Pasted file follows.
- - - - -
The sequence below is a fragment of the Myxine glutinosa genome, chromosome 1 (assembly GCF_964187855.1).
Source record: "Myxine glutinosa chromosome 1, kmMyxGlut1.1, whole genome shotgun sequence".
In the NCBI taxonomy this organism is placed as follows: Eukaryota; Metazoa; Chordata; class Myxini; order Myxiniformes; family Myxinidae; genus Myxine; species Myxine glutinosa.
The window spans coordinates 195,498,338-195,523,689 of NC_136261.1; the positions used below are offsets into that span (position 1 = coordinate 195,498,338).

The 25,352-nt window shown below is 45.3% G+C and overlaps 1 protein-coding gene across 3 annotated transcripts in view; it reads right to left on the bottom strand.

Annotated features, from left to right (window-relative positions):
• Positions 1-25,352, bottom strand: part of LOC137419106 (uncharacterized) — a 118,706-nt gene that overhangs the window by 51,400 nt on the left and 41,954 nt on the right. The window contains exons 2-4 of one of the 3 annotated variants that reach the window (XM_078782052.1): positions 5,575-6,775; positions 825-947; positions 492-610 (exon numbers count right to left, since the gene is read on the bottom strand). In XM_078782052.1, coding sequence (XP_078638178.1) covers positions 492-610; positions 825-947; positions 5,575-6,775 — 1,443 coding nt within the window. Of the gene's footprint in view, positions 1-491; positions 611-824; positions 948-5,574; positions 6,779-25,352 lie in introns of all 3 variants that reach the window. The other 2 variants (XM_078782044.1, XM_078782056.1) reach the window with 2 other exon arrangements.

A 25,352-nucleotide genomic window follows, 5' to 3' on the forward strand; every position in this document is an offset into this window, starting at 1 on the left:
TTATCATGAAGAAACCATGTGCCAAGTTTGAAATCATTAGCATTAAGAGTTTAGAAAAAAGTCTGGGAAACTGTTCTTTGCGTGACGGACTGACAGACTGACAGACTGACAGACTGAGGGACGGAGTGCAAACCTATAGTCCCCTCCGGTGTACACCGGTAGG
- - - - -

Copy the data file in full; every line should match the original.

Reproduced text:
The sequence below is a fragment of the Myxine glutinosa genome, chromosome 1 (assembly GCF_964187855.1).
Source record: "Myxine glutinosa chromosome 1, kmMyxGlut1.1, whole genome shotgun sequence".
In the NCBI taxonomy this organism is placed as follows: Eukaryota; Metazoa; Chordata; class Myxini; order Myxiniformes; family Myxinidae; genus Myxine; species Myxine glutinosa.
The window spans coordinates 195,498,338-195,523,689 of NC_136261.1; the positions used below are offsets into that span (position 1 = coordinate 195,498,338).

The 25,352-nt window shown below is 45.3% G+C and overlaps 1 protein-coding gene across 3 annotated transcripts in view; it reads right to left on the bottom strand.

Annotated features, from left to right (window-relative positions):
• Positions 1-25,352, bottom strand: part of LOC137419106 (uncharacterized) — a 118,706-nt gene that overhangs the window by 51,400 nt on the left and 41,954 nt on the right. The window contains exons 2-4 of one of the 3 annotated variants that reach the window (XM_078782052.1): positions 5,575-6,775; positions 825-947; positions 492-610 (exon numbers count right to left, since the gene is read on the bottom strand). In XM_078782052.1, coding sequence (XP_078638178.1) covers positions 492-610; positions 825-947; positions 5,575-6,775 — 1,443 coding nt within the window. Of the gene's footprint in view, positions 1-491; positions 611-824; positions 948-5,574; positions 6,779-25,352 lie in introns of all 3 variants that reach the window. The other 2 variants (XM_078782044.1, XM_078782056.1) reach the window with 2 other exon arrangements.

A 25,352-nucleotide genomic window follows, 5' to 3' on the forward strand; every position in this document is an offset into this window, starting at 1 on the left:
TTATCATGAAGAAACCATGTGCCAAGTTTGAAATCATTAGCATTAAGAGTTTAGAAAAAAGTCTGGGAAACTGTTCTTTGCGTGACGGACTGACAGACTGACAGACTGACAGACTGAGGGACGGAGTGCAAACCTATAGTCCCCTCCGGTGTACACCGGTAGG